International Convention on Oil Pollution Preparedness, Response and Cooperation (OPRC, 1990)
Pollution of waters has always been a major concern for people and governments, and national and international action and cooperation of States would be required for combating it. Destruction of marine systems and surface waters has led to irreparable damages to the environment. Due to excessive utilization of the seas, and variety and frequency of discharge of wastes in the water, marine ecosystems have lost a major part of their self-cleaning capacity and are hardly able to neutralize the mentioned unpleasant effects.
Flowing waters and the industries built along the coasts cause a sizable part of the marine pollution, while pollution's related to seabed excavations, marine transportation (shipping), natural oil leakage, meteorological phenomena, direct contact of water with air and intentional discharge into the sea are the other sources of pollution.
Marine transportation, including ports (commercial ports, oil terminals, repair docks, fishing wharves, etc.) and ships produce wastes that can be considered as potential sources of marine pollution. Collecting, recycling, cleaning, processing and disposing of these wastes will have significant influence on decreasing marine pollution from ships.
The International Convention on Oil Pollution Preparedness, Response and Cooperation (OPRC) was prepared in the wake of the Exxon Valdez incident near Alaska, was approved by the IMO in 1990, and entered into force in 1995. The Convention mainly emphasizes effective and expeditious measures in case of oil pollution incidents with the aim of preventing irreparable damages to ships, marine facilities, ports, oil loading and unloading facilities, as well as paving the way for international cooperation regarding prevention of incidents from oil pollution. The bill for the ratification of the Convention by the I.R. of Iran was approved by the Iranian Parliament on 20 Sep. 1376, and having gone through the legal procedures, entered into force for Iran on 25 Aug. 1998.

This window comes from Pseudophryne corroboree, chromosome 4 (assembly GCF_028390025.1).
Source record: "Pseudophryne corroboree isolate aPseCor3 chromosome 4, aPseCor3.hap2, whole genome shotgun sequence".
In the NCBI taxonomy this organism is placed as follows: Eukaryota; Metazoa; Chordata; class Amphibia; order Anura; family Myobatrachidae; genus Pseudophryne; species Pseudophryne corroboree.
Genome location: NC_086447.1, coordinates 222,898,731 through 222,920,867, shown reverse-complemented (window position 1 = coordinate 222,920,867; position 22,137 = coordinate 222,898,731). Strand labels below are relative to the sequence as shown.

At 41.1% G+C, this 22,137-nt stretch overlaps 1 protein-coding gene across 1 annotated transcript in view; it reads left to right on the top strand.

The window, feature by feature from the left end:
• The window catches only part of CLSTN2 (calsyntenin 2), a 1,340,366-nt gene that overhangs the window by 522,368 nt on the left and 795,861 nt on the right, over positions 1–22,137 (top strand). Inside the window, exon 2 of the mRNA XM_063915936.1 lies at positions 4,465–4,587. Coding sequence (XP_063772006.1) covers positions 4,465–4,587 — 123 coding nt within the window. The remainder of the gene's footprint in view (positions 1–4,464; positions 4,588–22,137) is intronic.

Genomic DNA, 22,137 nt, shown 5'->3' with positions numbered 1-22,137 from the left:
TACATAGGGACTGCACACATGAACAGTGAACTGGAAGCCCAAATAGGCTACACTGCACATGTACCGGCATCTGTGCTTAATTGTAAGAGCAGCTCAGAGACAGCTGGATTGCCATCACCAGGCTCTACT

The Ports and Maritime Organization (PMO) is the National Administration for implementing this Convention.
Operational Helicopter Flights for Aerial Monitoring of Oil Spills
The first operational flight was conducted by a Bell AB-212 helicopter in December 2010 in order to aerially monitor oil spills near Khark Island and Aboozar Oil Field (Northern Persian Gulf). Since then, aerial safety-environmental patrols have been regularly conducted in Iranian waters using Bell helicopters.
The first operational flight above was conducted with the following details:
- The flight lasted for 2.5 hours;
- An area of around 6,000 square kilometers was covered;
- A party of seven officials from the PMO Deputy Managing Director's Office for Maritime Affairs was transferred from Bushehr to Khark Island;
- During aerial patrol from Khark Island to Aboozar Oil Field, two delegates from Bushehr and Khark Island Ports were on board, and guided the aerial operation;
- Aerial patrol over Khark and Aboozar Oil Fields identified crude oil spills from installations belonging to Iranian Offshore Oil Company (IOOC), which were recorded (video and photo).
Aerially monitor oil spills near Khark Island and Aboozar Oil Field